Thomas Noe, University of Oxford, Lending without creditor rights, collateral, or debtor reputation – The "trusted-assistant'' loan in nineteenth century China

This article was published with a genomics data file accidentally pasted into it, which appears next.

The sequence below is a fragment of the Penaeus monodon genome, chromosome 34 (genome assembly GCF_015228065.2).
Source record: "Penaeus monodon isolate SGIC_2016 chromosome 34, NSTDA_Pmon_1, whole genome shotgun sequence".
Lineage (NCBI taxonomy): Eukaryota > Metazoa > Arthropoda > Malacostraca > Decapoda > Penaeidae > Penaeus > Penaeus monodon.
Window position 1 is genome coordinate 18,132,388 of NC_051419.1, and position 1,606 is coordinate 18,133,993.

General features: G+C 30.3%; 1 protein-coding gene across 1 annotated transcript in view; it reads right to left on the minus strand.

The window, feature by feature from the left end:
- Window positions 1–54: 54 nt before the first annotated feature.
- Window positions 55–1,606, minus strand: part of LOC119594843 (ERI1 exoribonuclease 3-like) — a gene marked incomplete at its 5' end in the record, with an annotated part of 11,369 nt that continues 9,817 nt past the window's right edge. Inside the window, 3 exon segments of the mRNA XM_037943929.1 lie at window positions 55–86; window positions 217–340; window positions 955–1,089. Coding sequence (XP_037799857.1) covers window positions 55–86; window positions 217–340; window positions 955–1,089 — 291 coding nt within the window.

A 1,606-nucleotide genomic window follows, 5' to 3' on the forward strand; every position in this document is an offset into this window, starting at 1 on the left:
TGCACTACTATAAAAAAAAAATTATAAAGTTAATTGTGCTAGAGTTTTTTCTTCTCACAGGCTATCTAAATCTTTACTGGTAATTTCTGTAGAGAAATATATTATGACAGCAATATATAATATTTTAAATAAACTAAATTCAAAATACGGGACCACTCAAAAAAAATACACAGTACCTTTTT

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This paper empirically documents and provides a theoretical rationale for a private contracting mechanism that supported efficient and effective debt contract enforcement in a setting in which legal enforcement was impossible, borrowers lacked both collateral and reputational repayment incentives, and borrower cash flows were unobservable---the ``trusted-assistant loan,'' a lending mechanism used in nineteenth century Qing China to finance the acquisition of provincial administrative posts by exam takers who had passed  Imperial examinations. The theoretical analysis provides conditions under which the trusted-assistant loan is a renegotiation-proof implementation of efficient state dependent financing. The empirical analysis shows that the trusted-assistant loan was employed under the conditions suggested by the theoretical analysis and that loan performance conformed roughly with the theoretical prediction of efficient contracting.